[39] Emmanuel Macron’s coalition of the willing, Politico, 5 February 2018, https://www.politico.eu/article/emmanuel-macrons-eu-defense-army-coalition-of-the-willing-military-cooperation/ [accessed: 29 September 2018].

[40] B. Martill, M. Sus, Post-Brexit EU/UK security cooperation: NATO, CSDP +, or ‘French connection’? The British Journal of Politics and International Relations, 2018, https://doi.org/10.1177/1369148118796979 [accessed: 29 September 2018].

[41] Established in 1954, the WEU officially ceased to exist in 2011.

[42] S. Rynning, The divide: France, Germany and political NATO, International Affairs, 2017, 93 (2), pp. 274-275.

[43] Ch.G. Cogan, op. cit., p. 9.

[44] M. Weiss, op. cit., pp. 676-677; S. Duke, op. cit., p. 159.

[45] U. Krotz, Flying Tiger: International Relations Theory and the Politics of Advanced Weapons, Oxford University Press, Oxford – New York 2011, pp. 62-63; B. Schmitt, op. cit., pp. 25-26; L. Chappell, J. Mawdsley, R. Whitman, The national priorities of Germany, France and the UK. Enabling or constraining a joined-up EU strategy?; [in:] The EU, Strategy and Security Policy. Regional and strategic challenges; L. Chappell, J. Mawdsley, P. Petrov (eds), Routledge, New York 2016, pp. 169-185 [173].

[46] Comp. J. Mawdsley, France, the UK and the EDA, [in:] The European Defence Agency. Arming Europe, Karampekios N., Oikonomou I. (eds), Routledge, London – New York 2016, p. 143; C. Serfati, Les Industries Européennes d’Armement: De la Coopération à l’Intégration? Notes et Études Documentaires 5042 (1996-17), La Documentation Française, Paris 1996; M.E. Smith, op. cit., pp. 7, 12; L. Simón, The Spider in Europe’s Web? French Grand Strategy From Iraq to Libya, Geopolitics, 2013, 18 (2), pp. 403-434.

[47] S. Rynning, op. cit., p. 276; L. Chappell, J. Mawdsley, R. Whitman, op. cit., p. 175.

[48] T. Dyson, Germany’s limited leadership in the EDA, [in:] The European Defence Agency. Arming Europe, N. Karampekios, I. Oikonomou (eds), Routledge, London – New York 2016, pp. 155-169; U. Krotz, J. Schild, Shaping Europe: France, Germany and Embedded Bilateralism from the Elysée Treaty to Twenty-FirstCentury Politics, Oxford University Press, Oxford 2013, p. 212.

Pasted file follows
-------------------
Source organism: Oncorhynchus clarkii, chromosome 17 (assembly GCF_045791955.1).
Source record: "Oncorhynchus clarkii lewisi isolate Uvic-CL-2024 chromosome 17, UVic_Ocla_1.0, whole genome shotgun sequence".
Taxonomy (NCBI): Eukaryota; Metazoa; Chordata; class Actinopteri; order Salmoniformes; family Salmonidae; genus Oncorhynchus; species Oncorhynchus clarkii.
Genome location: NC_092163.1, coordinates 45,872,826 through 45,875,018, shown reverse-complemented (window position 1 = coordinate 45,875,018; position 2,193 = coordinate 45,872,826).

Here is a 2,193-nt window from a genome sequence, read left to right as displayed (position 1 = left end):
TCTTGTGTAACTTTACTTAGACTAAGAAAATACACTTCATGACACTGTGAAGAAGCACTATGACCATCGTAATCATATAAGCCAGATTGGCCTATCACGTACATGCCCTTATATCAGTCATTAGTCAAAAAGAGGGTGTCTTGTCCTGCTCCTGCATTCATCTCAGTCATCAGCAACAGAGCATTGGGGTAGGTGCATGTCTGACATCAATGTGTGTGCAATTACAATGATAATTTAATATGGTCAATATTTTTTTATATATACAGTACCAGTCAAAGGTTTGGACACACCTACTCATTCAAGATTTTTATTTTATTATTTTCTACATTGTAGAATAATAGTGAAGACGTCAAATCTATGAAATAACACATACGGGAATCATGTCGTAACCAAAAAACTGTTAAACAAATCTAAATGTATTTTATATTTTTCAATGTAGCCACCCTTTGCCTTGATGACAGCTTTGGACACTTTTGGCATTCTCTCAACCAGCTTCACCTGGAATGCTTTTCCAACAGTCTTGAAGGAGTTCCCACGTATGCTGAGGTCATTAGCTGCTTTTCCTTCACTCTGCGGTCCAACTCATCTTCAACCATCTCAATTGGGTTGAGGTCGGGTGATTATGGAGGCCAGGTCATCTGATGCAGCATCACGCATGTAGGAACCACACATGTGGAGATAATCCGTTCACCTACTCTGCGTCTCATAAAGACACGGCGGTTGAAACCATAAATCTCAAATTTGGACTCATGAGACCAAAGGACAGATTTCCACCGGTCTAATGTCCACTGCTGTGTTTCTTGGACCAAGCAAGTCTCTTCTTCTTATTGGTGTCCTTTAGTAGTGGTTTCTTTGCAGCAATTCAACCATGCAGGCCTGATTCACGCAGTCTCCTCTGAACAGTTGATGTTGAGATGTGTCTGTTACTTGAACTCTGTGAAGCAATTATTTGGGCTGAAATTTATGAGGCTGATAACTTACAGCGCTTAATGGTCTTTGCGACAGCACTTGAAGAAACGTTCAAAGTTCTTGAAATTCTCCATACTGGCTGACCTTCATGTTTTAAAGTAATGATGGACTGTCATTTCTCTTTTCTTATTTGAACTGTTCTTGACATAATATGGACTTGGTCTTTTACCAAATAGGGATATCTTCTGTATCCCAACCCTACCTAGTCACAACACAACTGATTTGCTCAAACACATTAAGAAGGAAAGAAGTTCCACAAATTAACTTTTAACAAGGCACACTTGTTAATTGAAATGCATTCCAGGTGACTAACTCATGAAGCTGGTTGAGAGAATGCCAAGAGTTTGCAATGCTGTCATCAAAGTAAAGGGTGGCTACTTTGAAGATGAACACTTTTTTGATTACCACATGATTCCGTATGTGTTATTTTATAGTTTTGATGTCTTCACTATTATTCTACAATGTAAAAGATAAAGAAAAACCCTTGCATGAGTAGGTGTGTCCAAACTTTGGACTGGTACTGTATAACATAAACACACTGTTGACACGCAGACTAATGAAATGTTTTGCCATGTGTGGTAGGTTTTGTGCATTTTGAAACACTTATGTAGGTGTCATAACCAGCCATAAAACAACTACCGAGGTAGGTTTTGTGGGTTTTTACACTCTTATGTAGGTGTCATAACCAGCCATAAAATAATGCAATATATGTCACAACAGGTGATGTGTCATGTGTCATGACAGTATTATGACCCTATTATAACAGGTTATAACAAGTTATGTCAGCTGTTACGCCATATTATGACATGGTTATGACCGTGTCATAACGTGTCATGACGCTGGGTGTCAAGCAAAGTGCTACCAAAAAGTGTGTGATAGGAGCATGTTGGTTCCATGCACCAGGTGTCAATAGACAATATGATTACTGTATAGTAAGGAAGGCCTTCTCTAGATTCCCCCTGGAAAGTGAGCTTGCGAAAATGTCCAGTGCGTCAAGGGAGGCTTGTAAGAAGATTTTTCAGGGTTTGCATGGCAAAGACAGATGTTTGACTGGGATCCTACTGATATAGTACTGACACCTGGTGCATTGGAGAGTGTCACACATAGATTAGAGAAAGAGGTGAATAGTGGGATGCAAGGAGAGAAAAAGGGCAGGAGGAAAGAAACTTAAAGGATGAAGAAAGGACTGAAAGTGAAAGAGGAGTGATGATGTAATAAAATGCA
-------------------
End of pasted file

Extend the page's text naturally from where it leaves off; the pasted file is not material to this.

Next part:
[49] B. Posen, op. cit.

[50] Comp. U. Krotz, J. Schild, op. cit., p. 214.

[51] T.G. Grosse, Germany’s strategy and tactics towards the crisis in European integration…, op. cit.

[52] L. Chappell, J. Mawdsley, R. Whitman, op. cit., p. 174.

[53] Comp: S. Rynning, op. cit., p. 280.

[54] D.A. Ruiz Palmer, The Framework Nations’ Concept and NATO: Game-Changer for a New Strategic Era or Missed Opportunity?  Research Paper, Research Division – NATO Defense College, Rome, No. 132, July 2016.

[55] R. Allers, The framework nation: can Germany lead on security? International Affairs, 2016, 92 (5), p. 1175; J. Gotkowska, Germany’s idea of ​​a European army, OSW Analyses, 2015, https://www.osw.waw.pl/en/publikacje/analyses/2015-03-25/germanys-idea-a-european-army, [accessed: 27 September 2018]; J. Czaputowicz, The Impact of the Changing European Integration Model on the Common Security and Defence Policy; [in:] European Union Policies at a Time of Crisis, T.G. Grosse (ed.), Scholar Publishing House, Warsaw 2017, pp. 85-101.

[56] M. Weiss, op. cit., p. 664.

[57] A. Menon, op. cit., pp. 235-236, 240-241; L. Chappell, J. Mawdsley, R. Whitman, op. cit., pp. 173-175; M.E. Smith, op. cit., p. 284.

[58] Comp. U. Krotz, J. Schild, op. cit., p. 226.

[59] Ch.G. Cogan, op. cit., pp. 98-101.

[60] M.E. Sangiovanni, op. cit. p. 196; M. Weiss, op. cit., pp. 658, 672.

[61] Organisation conjointe de coopération en matière d’armement (OCCAR; English: Organisation for Joint Armament Cooperation).

[62] C. Hoeffler, op. cit., p. 443.

[63] Ibidem, p. 440.

[64] J. Mawdsley, op. cit., p. 148.